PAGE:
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Pandorus Sphinx Larvae About To Pupate

9-4-15 pandorus sphinx 033The family Sphingidae consists of sphinx (also called hawk) moths. In their larval stage, these moths are often referred to as hornworms, because of the horn, eyespot or hardened button they all possess at the far end of their bodies. (Many gardeners are familiar with the Tobacco Hornworm (Carolina Sphinx Moth), a voracious consumer of tomato plants.)

Before overwintering as pupae, hornworm larvae feed continuously. The pictured Pandorus Sphinx (Eumorpha pandorus) feeds on both grape and Virginia creeper foliage. This particular hornworm comes in four colors – green, orange, pink or cinnamon and can grow to a length of 3 ½ inches before pupating. Each of the white spots surrounds a spiracle, or tiny hole through which air enters the hornworm’s body. A horn is present up until the last instar, or stage, of the larva’s life, at which point it is replaced by a button (see insert) that resembles an eye. The larva will soon burrow into the soil, spend the winter as a pupa, and emerge as an adult moth in the spring.(Thanks to Sadie Richards Brown for finding and caretaking this caterpillar until I could photograph it.)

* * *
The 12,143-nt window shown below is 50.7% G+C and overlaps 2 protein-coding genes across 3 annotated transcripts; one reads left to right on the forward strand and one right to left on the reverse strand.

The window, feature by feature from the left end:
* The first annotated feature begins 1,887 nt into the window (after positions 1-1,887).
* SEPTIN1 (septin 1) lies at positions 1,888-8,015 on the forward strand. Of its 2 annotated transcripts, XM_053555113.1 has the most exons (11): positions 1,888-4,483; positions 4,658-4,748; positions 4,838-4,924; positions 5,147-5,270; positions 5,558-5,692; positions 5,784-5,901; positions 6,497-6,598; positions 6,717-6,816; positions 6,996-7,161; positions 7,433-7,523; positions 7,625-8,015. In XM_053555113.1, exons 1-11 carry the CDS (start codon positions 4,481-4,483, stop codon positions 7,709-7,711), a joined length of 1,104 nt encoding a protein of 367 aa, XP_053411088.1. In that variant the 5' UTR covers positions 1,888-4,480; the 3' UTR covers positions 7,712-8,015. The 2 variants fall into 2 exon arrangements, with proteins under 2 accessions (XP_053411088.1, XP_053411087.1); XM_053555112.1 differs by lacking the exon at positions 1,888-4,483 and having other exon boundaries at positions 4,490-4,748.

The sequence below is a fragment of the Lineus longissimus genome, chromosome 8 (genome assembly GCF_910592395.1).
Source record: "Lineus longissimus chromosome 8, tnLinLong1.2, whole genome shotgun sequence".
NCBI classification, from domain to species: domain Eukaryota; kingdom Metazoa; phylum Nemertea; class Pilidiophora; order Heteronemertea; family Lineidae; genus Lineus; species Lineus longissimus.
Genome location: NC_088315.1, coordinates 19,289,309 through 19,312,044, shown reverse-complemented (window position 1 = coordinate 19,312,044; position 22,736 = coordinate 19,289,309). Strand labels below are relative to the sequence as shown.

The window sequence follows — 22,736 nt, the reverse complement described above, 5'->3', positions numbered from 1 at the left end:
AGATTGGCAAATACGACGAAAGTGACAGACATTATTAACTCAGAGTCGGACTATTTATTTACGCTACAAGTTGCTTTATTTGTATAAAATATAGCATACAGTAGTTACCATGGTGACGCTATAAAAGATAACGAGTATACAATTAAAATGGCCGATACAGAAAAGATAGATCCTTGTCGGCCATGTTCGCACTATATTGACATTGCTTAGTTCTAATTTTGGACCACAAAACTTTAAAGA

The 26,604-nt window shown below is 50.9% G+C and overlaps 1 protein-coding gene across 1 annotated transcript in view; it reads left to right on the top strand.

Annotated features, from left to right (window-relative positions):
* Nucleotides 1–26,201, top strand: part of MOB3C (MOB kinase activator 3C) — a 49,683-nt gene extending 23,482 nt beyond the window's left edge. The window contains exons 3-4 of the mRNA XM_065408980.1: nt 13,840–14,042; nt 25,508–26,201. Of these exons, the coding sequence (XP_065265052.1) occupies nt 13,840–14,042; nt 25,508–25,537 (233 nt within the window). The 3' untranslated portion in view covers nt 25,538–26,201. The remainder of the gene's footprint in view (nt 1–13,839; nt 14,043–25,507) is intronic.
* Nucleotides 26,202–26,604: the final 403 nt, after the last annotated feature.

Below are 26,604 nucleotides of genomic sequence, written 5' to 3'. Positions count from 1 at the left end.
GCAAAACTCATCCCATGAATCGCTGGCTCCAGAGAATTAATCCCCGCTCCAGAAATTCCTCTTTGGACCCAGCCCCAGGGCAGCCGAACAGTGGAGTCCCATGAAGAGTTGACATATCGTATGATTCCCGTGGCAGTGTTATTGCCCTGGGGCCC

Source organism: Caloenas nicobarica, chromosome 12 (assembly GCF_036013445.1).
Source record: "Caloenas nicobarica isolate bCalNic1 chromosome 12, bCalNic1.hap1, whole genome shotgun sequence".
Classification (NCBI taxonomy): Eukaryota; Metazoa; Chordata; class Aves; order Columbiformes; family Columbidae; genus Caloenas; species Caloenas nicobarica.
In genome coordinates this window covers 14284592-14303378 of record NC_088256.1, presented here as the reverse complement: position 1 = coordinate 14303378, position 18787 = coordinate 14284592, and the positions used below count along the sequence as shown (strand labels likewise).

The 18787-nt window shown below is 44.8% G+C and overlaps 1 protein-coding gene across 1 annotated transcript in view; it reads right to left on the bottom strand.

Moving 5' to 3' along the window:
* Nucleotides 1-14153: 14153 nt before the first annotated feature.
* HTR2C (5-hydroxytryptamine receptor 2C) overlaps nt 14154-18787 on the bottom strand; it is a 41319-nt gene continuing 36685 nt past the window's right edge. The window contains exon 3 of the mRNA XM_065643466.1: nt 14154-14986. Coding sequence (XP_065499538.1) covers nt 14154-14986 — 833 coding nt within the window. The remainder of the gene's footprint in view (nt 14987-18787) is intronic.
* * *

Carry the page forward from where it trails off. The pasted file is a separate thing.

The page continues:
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2 responses

  1. (Yet another) absolutely beautiful photo! What a striking critter, when viewed so closely.
    Here’s what I’m wondering: what happens to the air once it enters the spiracle? Is it carried around through some sort of a circulatory system?

    September 4, 2015 at 10:13 pm

  2. Thank you for the compliment, dellwvt. It’s pretty neat – an insect can open and close the spiracles with its muscles (this ability controls the loss of moisture). When open, the spiracles allow air to enter the insect’s body, where it reaches the insect’s tissues via tubes called tracheal tubes.

    September 5, 2015 at 6:56 am

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